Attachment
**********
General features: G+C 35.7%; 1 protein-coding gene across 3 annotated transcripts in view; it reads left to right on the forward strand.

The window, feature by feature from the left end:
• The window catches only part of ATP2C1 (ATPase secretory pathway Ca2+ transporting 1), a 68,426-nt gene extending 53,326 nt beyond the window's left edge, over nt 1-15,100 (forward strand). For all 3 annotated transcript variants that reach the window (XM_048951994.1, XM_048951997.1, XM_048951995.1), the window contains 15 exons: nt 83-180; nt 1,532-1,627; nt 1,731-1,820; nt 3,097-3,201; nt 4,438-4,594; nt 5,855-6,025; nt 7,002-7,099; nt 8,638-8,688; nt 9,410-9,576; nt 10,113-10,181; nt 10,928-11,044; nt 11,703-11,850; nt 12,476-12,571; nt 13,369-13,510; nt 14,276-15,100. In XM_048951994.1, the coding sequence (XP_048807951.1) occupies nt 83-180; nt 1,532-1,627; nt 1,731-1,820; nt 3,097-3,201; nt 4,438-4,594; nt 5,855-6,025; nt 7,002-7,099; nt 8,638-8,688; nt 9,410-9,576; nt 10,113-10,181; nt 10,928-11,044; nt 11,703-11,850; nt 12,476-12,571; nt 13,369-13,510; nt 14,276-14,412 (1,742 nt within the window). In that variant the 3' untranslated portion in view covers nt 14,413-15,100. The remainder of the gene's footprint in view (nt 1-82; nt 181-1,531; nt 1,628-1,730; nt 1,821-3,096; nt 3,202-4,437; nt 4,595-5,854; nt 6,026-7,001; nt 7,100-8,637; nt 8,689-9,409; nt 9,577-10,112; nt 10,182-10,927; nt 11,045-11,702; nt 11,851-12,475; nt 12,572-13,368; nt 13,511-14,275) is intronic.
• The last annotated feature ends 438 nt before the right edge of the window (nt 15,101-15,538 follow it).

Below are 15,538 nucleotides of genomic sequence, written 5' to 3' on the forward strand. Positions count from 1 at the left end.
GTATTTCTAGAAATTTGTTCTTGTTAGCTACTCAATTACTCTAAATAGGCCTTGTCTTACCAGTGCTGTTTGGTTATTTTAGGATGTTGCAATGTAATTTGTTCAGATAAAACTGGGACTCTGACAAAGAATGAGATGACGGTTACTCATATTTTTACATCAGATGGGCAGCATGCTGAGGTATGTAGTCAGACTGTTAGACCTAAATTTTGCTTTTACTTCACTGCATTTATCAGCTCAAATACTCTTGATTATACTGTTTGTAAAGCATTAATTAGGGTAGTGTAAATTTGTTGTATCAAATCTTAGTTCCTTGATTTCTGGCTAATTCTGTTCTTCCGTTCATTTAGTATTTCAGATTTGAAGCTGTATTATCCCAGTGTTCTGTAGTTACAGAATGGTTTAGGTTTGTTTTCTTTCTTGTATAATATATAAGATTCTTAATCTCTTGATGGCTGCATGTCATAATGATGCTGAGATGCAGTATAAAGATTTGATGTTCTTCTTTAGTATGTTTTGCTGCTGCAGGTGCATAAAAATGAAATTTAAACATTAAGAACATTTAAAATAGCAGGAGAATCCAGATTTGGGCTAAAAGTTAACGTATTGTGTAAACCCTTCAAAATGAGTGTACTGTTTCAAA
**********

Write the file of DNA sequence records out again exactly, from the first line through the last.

General features: G+C 35.7%; 1 protein-coding gene across 3 annotated transcripts in view; it reads left to right on the forward strand.

The window, feature by feature from the left end:
• The window catches only part of ATP2C1 (ATPase secretory pathway Ca2+ transporting 1), a 68,426-nt gene extending 53,326 nt beyond the window's left edge, over nt 1-15,100 (forward strand). For all 3 annotated transcript variants that reach the window (XM_048951994.1, XM_048951997.1, XM_048951995.1), the window contains 15 exons: nt 83-180; nt 1,532-1,627; nt 1,731-1,820; nt 3,097-3,201; nt 4,438-4,594; nt 5,855-6,025; nt 7,002-7,099; nt 8,638-8,688; nt 9,410-9,576; nt 10,113-10,181; nt 10,928-11,044; nt 11,703-11,850; nt 12,476-12,571; nt 13,369-13,510; nt 14,276-15,100. In XM_048951994.1, the coding sequence (XP_048807951.1) occupies nt 83-180; nt 1,532-1,627; nt 1,731-1,820; nt 3,097-3,201; nt 4,438-4,594; nt 5,855-6,025; nt 7,002-7,099; nt 8,638-8,688; nt 9,410-9,576; nt 10,113-10,181; nt 10,928-11,044; nt 11,703-11,850; nt 12,476-12,571; nt 13,369-13,510; nt 14,276-14,412 (1,742 nt within the window). In that variant the 3' untranslated portion in view covers nt 14,413-15,100. The remainder of the gene's footprint in view (nt 1-82; nt 181-1,531; nt 1,628-1,730; nt 1,821-3,096; nt 3,202-4,437; nt 4,595-5,854; nt 6,026-7,001; nt 7,100-8,637; nt 8,689-9,409; nt 9,577-10,112; nt 10,182-10,927; nt 11,045-11,702; nt 11,851-12,475; nt 12,572-13,368; nt 13,511-14,275) is intronic.
• The last annotated feature ends 438 nt before the right edge of the window (nt 15,101-15,538 follow it).

Below are 15,538 nucleotides of genomic sequence, written 5' to 3' on the forward strand. Positions count from 1 at the left end.
GTATTTCTAGAAATTTGTTCTTGTTAGCTACTCAATTACTCTAAATAGGCCTTGTCTTACCAGTGCTGTTTGGTTATTTTAGGATGTTGCAATGTAATTTGTTCAGATAAAACTGGGACTCTGACAAAGAATGAGATGACGGTTACTCATATTTTTACATCAGATGGGCAGCATGCTGAGGTATGTAGTCAGACTGTTAGACCTAAATTTTGCTTTTACTTCACTGCATTTATCAGCTCAAATACTCTTGATTATACTGTTTGTAAAGCATTAATTAGGGTAGTGTAAATTTGTTGTATCAAATCTTAGTTCCTTGATTTCTGGCTAATTCTGTTCTTCCGTTCATTTAGTATTTCAGATTTGAAGCTGTATTATCCCAGTGTTCTGTAGTTACAGAATGGTTTAGGTTTGTTTTCTTTCTTGTATAATATATAAGATTCTTAATCTCTTGATGGCTGCATGTCATAATGATGCTGAGATGCAGTATAAAGATTTGATGTTCTTCTTTAGTATGTTTTGCTGCTGCAGGTGCATAAAAATGAAATTTAAACATTAAGAACATTTAAAATAGCAGGAGAATCCAGATTTGGGCTAAAAGTTAACGTATTGTGTAAACCCTTCAAAATGAGTGTACTGTTTCAAA